PERTH (miningweekly.com) – Uranium miner Paladin Energy has launched protection and remediation procedures at its Kayelekera mine site, in Malawi, after heavy rainfalls resulted in minor damages.
The miner said on Wednesday that a minor storm earlier this week had resulted in some 25 mm of rain falling at the site. The resultant surge of stormwater caused the liner in the plant run-off tank to rupture, releasing up to 500 m3 of material to the bunded areas of the site.
Paladin said that up to 50 l of this material could have overtopped one of the containment bunds, owing to the nature of the rainfall event.
Besides the remediation measures, the uranium miner had also launched a sampling programme to analyse water from the local stream system, to confirm that no contamination had occurred.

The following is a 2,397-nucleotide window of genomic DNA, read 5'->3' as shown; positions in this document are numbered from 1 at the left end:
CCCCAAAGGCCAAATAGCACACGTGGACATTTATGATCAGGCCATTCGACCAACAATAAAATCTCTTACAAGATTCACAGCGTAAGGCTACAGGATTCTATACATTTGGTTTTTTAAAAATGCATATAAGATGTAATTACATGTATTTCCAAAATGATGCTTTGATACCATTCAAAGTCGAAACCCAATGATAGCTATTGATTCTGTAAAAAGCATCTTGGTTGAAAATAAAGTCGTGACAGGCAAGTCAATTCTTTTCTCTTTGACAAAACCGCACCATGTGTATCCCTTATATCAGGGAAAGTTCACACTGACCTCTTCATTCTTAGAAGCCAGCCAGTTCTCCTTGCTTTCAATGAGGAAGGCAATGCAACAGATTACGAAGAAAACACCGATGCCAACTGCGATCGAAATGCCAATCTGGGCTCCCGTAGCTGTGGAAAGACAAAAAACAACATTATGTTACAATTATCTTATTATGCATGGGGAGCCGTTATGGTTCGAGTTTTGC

Paladin recently threatened certain nongovernment organisations (NGOs) in Malawi with legal action, after they implied that the company had begun discharging waste materials from the Kayelekera mine into the local river systems.
The miner had previously announced plans to start the controlled release of surplus water into the local river systems in early 2015, and had modified a section of the treatment plant at Kayelekera to allow treatment to meet local and internationally recognised discharge standards.
The Kayelekera mine officially ceased production in May last year, and was placed on care and maintenance. Paladin also owns the Langer Heinrich mine, in Namibia, which is operational.